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      Which specific modes of exercise training are most effective for treating low back pain? Network meta-analysis

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          Abstract

          Objective

          Examine the effectiveness of specific modes of exercise training in non-specific chronic low back pain (NSCLBP).

          Design

          Network meta-analysis (NMA).

          Data sources

          MEDLINE, CINAHL, SPORTDiscus, EMBASE, CENTRAL.

          Eligibility criteria

          Exercise training randomised controlled/clinical trials in adults with NSCLBP.

          Results

          Among 9543 records, 89 studies (patients=5578) were eligible for qualitative synthesis and 70 (pain), 63 (physical function), 16 (mental health) and 4 (trunk muscle strength) for NMA. The NMA consistency model revealed that the following exercise training modalities had the highest probability (surface under the cumulative ranking (SUCRA)) of being best when compared with true control: Pilates for pain (SUCRA=100%; pooled standardised mean difference (95% CI): −1.86 (–2.54 to –1.19)), resistance (SUCRA=80%; −1.14 (–1.71 to –0.56)) and stabilisation/motor control (SUCRA=80%; −1.13 (–1.53 to –0.74)) for physical function and resistance (SUCRA=80%; −1.26 (–2.10 to –0.41)) and aerobic (SUCRA=80%; −1.18 (–2.20 to –0.15)) for mental health. True control was most likely (SUCRA≤10%) to be the worst treatment for all outcomes, followed by therapist hands-off control for pain (SUCRA=10%; 0.09 (–0.71 to 0.89)) and physical function (SUCRA=20%; −0.31 (–0.94 to 0.32)) and therapist hands-on control for mental health (SUCRA=20%; −0.31 (–1.31 to 0.70)). Stretching and McKenzie exercise effect sizes did not differ to true control for pain or function (p>0.095; SUCRA<40%). NMA was not possible for trunk muscle endurance or analgesic medication. The quality of the synthesised evidence was low according to Grading of Recommendations Assessment, Development and Evaluation criteria.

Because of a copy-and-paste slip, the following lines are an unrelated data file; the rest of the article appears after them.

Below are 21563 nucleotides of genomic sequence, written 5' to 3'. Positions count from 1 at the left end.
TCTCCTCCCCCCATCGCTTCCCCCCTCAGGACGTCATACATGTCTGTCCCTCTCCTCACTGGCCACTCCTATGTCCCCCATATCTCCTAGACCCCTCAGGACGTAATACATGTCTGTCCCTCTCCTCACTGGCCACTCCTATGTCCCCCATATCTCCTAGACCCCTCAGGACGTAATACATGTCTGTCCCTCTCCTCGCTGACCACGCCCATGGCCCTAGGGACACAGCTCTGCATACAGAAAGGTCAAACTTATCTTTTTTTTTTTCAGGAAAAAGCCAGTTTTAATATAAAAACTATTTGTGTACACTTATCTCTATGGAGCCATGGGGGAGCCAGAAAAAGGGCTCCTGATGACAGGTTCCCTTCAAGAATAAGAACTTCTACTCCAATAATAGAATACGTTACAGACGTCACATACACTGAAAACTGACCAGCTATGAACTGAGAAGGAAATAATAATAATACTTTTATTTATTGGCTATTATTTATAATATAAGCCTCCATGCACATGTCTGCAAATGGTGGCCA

Summary/conclusion

          There is low quality evidence that Pilates, stabilisation/motor control, resistance training and aerobic exercise training are the most effective treatments, pending outcome of interest, for adults with NSCLBP. Exercise training may also be more effective than therapist hands-on treatment. Heterogeneity among studies and the fact that there are few studies with low risk of bias are both limitations.

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          Most cited references155

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          A power primer.

          One possible reason for the continued neglect of statistical power analysis in research in the behavioral sciences is the inaccessibility of or difficulty with the standard material. A convenient, although not comprehensive, presentation of required sample sizes is provided here. Effect-size indexes and conventional values for these are given for operationally defined small, medium, and large effects. The sample sizes necessary for .80 power to detect effects at these levels are tabled for eight standard statistical tests: (a) the difference between independent means, (b) the significance of a product-moment correlation, (c) the difference between independent rs, (d) the sign test, (e) the difference between independent proportions, (f) chi-square tests for goodness of fit and contingency tables, (g) one-way analysis of variance, and (h) the significance of a multiple or multiple partial correlation.
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            The PRISMA extension statement for reporting of systematic reviews incorporating network meta-analyses of health care interventions: checklist and explanations.